GOP seeks curbs on ‘rogue’ consumer bureau

House Republicans aren’t letting up in the fight over the Consumer Financial Protection Bureau (CFPB) despite having suffered a major defeat over the summer.

The House Financial Services Committee on Wednesday began debating six bills aimed at curbing the watchdog agency as Republicans renewed their argument that the Dodd-Frank creation is unaccountable and in need of reform.


Chairman Jeb Hensarling (R-Texas) described the bills as “modest, common-sense” measures to rein in a bureau with a “breathtaking lack of accountability.” He said the agency in its current incarnation could go “rogue” whenever it wants.

Hensarling’s markup sessions are taking place after a major setback in GOP efforts to change the bureau.

Senate Democrats used the threat of “going nuclear” over the summer to push through several of President Obama’s stalled nominees, including CFPB Director Richard Cordray.

That left Republicans empty-handed after they refused to confirm any CFPB director until legislation was passed to restructure the bureau and how it’s funded.

After the deal was struck to confirm Cordray, several Senate Republicans advanced more minor measures to alter the CFPB. Sen. Rob PortmanRobert (Rob) Jones PortmanMcConnell locks down key GOP votes in Supreme Court fight Romney undecided on authorizing subpoenas for GOP Obama-era probes Congress needs to prioritize government digital service delivery MORE (R-Ohio), who voted to confirm Cordray, unveiled a bill to create an inspector general for the agency.

But their House counterparts aren’t backing down from the earlier demands, and are now pushing for the same changes to the CFPB that drove the Cordray standoff.

House Republicans are pushing legislation that would replace the agency’s director position with a bipartisan commission, bring the agency’s budget under the control of congressional appropriators and give other regulators more veto power over its rules.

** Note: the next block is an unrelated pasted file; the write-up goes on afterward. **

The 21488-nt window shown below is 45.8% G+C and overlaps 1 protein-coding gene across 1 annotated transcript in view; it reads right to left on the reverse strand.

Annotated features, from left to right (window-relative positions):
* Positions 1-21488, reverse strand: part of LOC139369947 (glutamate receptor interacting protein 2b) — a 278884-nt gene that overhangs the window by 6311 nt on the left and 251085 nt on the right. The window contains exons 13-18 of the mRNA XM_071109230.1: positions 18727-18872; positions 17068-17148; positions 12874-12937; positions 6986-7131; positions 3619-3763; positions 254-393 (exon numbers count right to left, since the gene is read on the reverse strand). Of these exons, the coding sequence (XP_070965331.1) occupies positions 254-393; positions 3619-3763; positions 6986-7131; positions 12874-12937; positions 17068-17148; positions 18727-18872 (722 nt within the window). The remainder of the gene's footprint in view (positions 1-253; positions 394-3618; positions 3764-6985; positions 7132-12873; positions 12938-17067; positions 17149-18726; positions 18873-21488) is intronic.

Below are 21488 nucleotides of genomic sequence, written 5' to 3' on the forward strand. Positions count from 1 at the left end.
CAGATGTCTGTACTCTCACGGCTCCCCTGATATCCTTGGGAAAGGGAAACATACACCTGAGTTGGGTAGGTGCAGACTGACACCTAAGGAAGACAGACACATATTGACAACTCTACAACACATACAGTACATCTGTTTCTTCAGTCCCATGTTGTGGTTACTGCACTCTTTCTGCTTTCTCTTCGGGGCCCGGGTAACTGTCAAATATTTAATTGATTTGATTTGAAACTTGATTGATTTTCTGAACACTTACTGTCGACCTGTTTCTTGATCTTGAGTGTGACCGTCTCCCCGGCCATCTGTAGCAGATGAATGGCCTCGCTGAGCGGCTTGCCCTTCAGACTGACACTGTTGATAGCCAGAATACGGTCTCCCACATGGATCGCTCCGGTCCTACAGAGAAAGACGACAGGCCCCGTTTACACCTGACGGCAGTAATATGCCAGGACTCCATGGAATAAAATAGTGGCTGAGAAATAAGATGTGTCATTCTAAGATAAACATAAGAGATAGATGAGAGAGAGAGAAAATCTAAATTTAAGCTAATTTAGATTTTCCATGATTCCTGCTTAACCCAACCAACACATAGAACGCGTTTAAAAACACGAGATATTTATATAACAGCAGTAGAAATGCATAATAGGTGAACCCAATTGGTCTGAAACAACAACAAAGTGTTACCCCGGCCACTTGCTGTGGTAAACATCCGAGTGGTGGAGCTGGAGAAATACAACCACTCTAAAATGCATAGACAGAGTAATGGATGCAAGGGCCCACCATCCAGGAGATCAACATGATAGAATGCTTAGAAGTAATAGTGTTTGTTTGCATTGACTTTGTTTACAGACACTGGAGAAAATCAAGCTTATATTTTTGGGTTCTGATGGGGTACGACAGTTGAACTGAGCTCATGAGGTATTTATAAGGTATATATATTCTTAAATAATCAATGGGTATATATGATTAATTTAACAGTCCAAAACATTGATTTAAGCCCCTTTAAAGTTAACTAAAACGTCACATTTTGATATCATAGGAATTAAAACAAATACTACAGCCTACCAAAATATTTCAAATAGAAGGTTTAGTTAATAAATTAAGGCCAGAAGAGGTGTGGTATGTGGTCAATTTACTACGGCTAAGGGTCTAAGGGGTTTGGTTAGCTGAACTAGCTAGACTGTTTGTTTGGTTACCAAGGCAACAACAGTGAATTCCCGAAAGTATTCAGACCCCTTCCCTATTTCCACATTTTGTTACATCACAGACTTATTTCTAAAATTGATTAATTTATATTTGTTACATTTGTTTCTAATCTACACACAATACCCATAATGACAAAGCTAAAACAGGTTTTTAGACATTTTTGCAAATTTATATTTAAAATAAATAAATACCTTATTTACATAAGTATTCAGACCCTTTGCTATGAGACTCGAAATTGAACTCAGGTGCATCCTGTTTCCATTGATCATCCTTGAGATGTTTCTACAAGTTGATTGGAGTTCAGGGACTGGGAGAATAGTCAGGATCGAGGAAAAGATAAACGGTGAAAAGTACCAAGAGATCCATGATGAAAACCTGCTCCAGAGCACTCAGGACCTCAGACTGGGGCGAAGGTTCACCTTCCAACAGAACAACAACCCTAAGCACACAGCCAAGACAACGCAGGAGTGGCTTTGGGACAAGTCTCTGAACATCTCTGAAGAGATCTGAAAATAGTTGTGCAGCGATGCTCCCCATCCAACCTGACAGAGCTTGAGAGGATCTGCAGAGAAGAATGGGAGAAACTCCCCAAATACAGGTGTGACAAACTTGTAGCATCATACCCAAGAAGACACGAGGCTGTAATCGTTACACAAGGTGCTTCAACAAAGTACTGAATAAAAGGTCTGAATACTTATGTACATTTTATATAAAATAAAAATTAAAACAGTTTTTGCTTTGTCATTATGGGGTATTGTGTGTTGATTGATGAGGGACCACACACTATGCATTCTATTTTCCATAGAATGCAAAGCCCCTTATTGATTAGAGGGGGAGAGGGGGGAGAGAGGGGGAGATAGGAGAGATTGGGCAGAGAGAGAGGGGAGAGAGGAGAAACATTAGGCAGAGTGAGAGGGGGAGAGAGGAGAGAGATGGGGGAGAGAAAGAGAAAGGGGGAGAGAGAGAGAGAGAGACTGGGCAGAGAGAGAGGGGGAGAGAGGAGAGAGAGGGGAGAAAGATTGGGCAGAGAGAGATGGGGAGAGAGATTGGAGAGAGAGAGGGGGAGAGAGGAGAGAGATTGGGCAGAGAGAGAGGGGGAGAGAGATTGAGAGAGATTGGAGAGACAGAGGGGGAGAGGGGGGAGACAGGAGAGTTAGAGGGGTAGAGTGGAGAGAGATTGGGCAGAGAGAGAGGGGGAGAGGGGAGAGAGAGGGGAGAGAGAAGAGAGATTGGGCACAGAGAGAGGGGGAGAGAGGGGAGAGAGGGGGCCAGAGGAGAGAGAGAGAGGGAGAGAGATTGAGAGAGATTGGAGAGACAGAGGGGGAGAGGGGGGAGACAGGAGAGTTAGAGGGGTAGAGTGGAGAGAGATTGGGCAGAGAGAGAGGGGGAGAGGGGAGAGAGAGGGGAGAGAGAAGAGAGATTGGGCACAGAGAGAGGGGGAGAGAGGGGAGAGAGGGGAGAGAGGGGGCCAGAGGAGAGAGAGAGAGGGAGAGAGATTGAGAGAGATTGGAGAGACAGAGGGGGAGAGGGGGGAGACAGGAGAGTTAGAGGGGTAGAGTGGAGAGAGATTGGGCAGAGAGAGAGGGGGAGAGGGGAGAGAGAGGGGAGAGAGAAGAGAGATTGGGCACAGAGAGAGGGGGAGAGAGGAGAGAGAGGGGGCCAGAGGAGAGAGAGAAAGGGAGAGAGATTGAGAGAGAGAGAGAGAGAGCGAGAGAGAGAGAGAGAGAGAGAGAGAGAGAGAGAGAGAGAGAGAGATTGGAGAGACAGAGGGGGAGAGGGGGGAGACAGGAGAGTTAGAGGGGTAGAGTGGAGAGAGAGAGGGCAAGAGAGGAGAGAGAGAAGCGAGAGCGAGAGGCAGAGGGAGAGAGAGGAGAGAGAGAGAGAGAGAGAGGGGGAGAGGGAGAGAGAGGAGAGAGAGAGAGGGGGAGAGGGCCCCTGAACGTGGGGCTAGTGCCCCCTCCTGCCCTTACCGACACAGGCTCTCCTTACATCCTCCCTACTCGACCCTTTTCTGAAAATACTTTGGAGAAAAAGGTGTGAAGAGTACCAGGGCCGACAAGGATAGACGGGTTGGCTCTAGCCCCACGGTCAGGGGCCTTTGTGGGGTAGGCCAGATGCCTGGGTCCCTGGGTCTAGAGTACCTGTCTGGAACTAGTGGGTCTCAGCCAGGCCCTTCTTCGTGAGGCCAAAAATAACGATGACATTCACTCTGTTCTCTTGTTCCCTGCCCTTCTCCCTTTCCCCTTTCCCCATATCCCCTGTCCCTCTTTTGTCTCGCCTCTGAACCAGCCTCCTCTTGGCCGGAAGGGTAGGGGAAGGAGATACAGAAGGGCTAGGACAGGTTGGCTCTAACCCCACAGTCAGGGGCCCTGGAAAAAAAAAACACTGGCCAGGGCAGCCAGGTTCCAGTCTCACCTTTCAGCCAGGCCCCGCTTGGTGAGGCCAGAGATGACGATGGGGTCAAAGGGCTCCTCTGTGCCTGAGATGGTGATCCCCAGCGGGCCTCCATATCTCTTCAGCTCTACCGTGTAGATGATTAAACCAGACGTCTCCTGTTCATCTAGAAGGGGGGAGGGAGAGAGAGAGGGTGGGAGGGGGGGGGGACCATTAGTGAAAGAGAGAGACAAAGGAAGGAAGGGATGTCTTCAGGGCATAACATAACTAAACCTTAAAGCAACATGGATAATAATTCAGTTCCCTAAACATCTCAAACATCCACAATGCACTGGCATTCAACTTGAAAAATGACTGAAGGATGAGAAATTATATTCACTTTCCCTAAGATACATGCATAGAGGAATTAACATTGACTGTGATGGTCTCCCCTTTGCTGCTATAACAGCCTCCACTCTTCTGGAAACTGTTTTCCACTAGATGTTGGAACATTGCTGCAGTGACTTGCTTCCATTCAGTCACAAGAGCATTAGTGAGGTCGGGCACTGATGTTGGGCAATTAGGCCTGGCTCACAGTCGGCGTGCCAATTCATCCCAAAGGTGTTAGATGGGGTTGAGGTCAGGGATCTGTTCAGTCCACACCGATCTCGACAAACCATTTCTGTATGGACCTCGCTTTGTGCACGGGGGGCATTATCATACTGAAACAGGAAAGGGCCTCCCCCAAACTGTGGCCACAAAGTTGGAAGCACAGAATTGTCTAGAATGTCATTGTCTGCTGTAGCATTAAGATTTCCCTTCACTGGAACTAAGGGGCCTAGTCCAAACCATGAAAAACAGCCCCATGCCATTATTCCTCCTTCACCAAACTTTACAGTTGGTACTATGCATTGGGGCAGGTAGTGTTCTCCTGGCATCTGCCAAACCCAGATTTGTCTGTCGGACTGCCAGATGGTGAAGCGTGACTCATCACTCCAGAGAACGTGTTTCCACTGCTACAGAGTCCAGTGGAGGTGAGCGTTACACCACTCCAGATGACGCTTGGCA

At Wednesday’s markup, GOP lawmakers stressed the need to make the agency more accountable while pointing out that commissions are in place at other financial regulators.

In response, Democrats trotted out their same argument against the bills — that they are merely attempts to defang an agency that the GOP has opposed from the start.

“Behind this smokescreen, we all know the true purpose of this hearing is to give my Republican colleagues another opportunity to push legislation to dismantle an effective agency by undermining its leadership, agency and autonomy,” said Rep. Maxine Waters (D-Calif.).

Republicans augmented their push to alter the CFPB with a trio of new measures.

One, from Rep. Sean DuffySean DuffyCNN's Ana Navarro to host Biden roundtable on making 'Trump a one-term president' Bottom line McCarthy blasts Pelosi's comments on Trump's weight MORE (R-Wis.), would require agency employees to be paid according to the same scale as most federal employees. Republicans had complained in the past about some large salaries paid to high-ranking bureau workers.

The remaining bills target a relatively new GOP concern about the lengths to which the agency is going to collect consumer data to inform its efforts.

A second bill from Duffy would bar the CFPB from collecting consumer data unless the agency receives explicit permission from consumers beforehand.

Legislation from Rep. Lynn Westmoreland (R-Ga.), meanwhile, would require the CFPB to provide a free annual report to consumers that ask for one. The report would detail all information gathered about the consumer, where it came from, and who the CFPB shared it with.

As Republicans advanced these new measures, there were few signs that the hotly partisan battle had cooled. The panel was set to spend nearly all of Wednesday debating the measures, with the markup likely stretching into Thursday.